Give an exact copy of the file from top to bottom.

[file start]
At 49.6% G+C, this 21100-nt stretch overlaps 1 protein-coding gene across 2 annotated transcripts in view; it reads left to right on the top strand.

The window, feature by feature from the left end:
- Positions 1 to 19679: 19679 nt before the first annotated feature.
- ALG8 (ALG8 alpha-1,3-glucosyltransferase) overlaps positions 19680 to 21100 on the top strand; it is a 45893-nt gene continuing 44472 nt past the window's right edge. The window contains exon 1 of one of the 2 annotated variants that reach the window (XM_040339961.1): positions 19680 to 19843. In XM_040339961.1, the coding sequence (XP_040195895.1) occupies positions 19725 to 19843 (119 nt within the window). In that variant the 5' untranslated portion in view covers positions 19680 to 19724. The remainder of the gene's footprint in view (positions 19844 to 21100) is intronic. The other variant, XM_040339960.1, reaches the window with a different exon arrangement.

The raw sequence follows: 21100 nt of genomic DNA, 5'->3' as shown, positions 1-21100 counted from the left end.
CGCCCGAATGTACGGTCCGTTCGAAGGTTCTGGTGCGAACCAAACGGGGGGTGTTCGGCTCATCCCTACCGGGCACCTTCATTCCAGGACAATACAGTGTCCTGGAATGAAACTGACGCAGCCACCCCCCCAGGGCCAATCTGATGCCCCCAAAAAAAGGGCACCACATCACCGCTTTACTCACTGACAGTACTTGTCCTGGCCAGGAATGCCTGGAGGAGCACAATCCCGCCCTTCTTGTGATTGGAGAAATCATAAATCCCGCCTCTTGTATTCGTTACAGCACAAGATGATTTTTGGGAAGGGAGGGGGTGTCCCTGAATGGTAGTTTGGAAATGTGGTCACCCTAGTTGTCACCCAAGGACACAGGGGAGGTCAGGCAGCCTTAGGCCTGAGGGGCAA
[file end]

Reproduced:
At 49.6% G+C, this 21100-nt stretch overlaps 1 protein-coding gene across 2 annotated transcripts in view; it reads left to right on the top strand.

The window, feature by feature from the left end:
- Positions 1 to 19679: 19679 nt before the first annotated feature.
- ALG8 (ALG8 alpha-1,3-glucosyltransferase) overlaps positions 19680 to 21100 on the top strand; it is a 45893-nt gene continuing 44472 nt past the window's right edge. The window contains exon 1 of one of the 2 annotated variants that reach the window (XM_040339961.1): positions 19680 to 19843. In XM_040339961.1, the coding sequence (XP_040195895.1) occupies positions 19725 to 19843 (119 nt within the window). In that variant the 5' untranslated portion in view covers positions 19680 to 19724. The remainder of the gene's footprint in view (positions 19844 to 21100) is intronic. The other variant, XM_040339960.1, reaches the window with a different exon arrangement.

The raw sequence follows: 21100 nt of genomic DNA, 5'->3' as shown, positions 1-21100 counted from the left end.
CGCCCGAATGTACGGTCCGTTCGAAGGTTCTGGTGCGAACCAAACGGGGGGTGTTCGGCTCATCCCTACCGGGCACCTTCATTCCAGGACAATACAGTGTCCTGGAATGAAACTGACGCAGCCACCCCCCCAGGGCCAATCTGATGCCCCCAAAAAAAGGGCACCACATCACCGCTTTACTCACTGACAGTACTTGTCCTGGCCAGGAATGCCTGGAGGAGCACAATCCCGCCCTTCTTGTGATTGGAGAAATCATAAATCCCGCCTCTTGTATTCGTTACAGCACAAGATGATTTTTGGGAAGGGAGGGGGTGTCCCTGAATGGTAGTTTGGAAATGTGGTCACCCTAGTTGTCACCCAAGGACACAGGGGAGGTCAGGCAGCCTTAGGCCTGAGGGGCAA